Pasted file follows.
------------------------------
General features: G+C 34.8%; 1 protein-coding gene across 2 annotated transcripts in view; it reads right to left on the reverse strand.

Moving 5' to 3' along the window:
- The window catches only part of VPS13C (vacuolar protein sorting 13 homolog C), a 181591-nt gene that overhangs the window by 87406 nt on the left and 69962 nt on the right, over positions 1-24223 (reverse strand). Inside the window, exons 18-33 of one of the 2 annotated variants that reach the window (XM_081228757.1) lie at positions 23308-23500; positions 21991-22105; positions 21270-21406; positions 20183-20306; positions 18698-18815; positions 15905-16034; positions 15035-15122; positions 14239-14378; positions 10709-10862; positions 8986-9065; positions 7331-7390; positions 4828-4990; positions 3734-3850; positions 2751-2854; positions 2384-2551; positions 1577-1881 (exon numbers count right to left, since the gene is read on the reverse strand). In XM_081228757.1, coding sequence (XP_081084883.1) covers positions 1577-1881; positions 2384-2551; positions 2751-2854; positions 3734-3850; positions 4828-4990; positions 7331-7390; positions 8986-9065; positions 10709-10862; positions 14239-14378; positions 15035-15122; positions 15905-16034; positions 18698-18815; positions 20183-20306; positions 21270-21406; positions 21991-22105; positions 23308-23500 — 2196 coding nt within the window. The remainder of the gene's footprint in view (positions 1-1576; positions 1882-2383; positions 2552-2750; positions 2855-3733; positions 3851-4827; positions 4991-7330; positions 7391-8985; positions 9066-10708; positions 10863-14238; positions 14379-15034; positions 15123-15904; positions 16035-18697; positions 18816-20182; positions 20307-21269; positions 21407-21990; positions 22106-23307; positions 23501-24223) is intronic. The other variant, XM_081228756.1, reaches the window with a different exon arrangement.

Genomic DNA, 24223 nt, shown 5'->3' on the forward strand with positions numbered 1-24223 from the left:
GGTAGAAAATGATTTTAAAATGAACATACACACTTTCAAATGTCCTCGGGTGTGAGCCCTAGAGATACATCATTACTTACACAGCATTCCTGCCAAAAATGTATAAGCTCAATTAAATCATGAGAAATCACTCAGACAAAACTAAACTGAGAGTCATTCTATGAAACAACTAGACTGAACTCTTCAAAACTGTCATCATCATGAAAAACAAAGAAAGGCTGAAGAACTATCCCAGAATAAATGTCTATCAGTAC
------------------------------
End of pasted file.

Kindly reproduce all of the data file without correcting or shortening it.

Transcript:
General features: G+C 34.8%; 1 protein-coding gene across 2 annotated transcripts in view; it reads right to left on the reverse strand.

Moving 5' to 3' along the window:
- The window catches only part of VPS13C (vacuolar protein sorting 13 homolog C), a 181591-nt gene that overhangs the window by 87406 nt on the left and 69962 nt on the right, over positions 1-24223 (reverse strand). Inside the window, exons 18-33 of one of the 2 annotated variants that reach the window (XM_081228757.1) lie at positions 23308-23500; positions 21991-22105; positions 21270-21406; positions 20183-20306; positions 18698-18815; positions 15905-16034; positions 15035-15122; positions 14239-14378; positions 10709-10862; positions 8986-9065; positions 7331-7390; positions 4828-4990; positions 3734-3850; positions 2751-2854; positions 2384-2551; positions 1577-1881 (exon numbers count right to left, since the gene is read on the reverse strand). In XM_081228757.1, coding sequence (XP_081084883.1) covers positions 1577-1881; positions 2384-2551; positions 2751-2854; positions 3734-3850; positions 4828-4990; positions 7331-7390; positions 8986-9065; positions 10709-10862; positions 14239-14378; positions 15035-15122; positions 15905-16034; positions 18698-18815; positions 20183-20306; positions 21270-21406; positions 21991-22105; positions 23308-23500 — 2196 coding nt within the window. The remainder of the gene's footprint in view (positions 1-1576; positions 1882-2383; positions 2552-2750; positions 2855-3733; positions 3851-4827; positions 4991-7330; positions 7391-8985; positions 9066-10708; positions 10863-14238; positions 14379-15034; positions 15123-15904; positions 16035-18697; positions 18816-20182; positions 20307-21269; positions 21407-21990; positions 22106-23307; positions 23501-24223) is intronic. The other variant, XM_081228756.1, reaches the window with a different exon arrangement.

Genomic DNA, 24223 nt, shown 5'->3' on the forward strand with positions numbered 1-24223 from the left:
GGTAGAAAATGATTTTAAAATGAACATACACACTTTCAAATGTCCTCGGGTGTGAGCCCTAGAGATACATCATTACTTACACAGCATTCCTGCCAAAAATGTATAAGCTCAATTAAATCATGAGAAATCACTCAGACAAAACTAAACTGAGAGTCATTCTATGAAACAACTAGACTGAACTCTTCAAAACTGTCATCATCATGAAAAACAAAGAAAGGCTGAAGAACTATCCCAGAATAAATGTCTATCAGTAC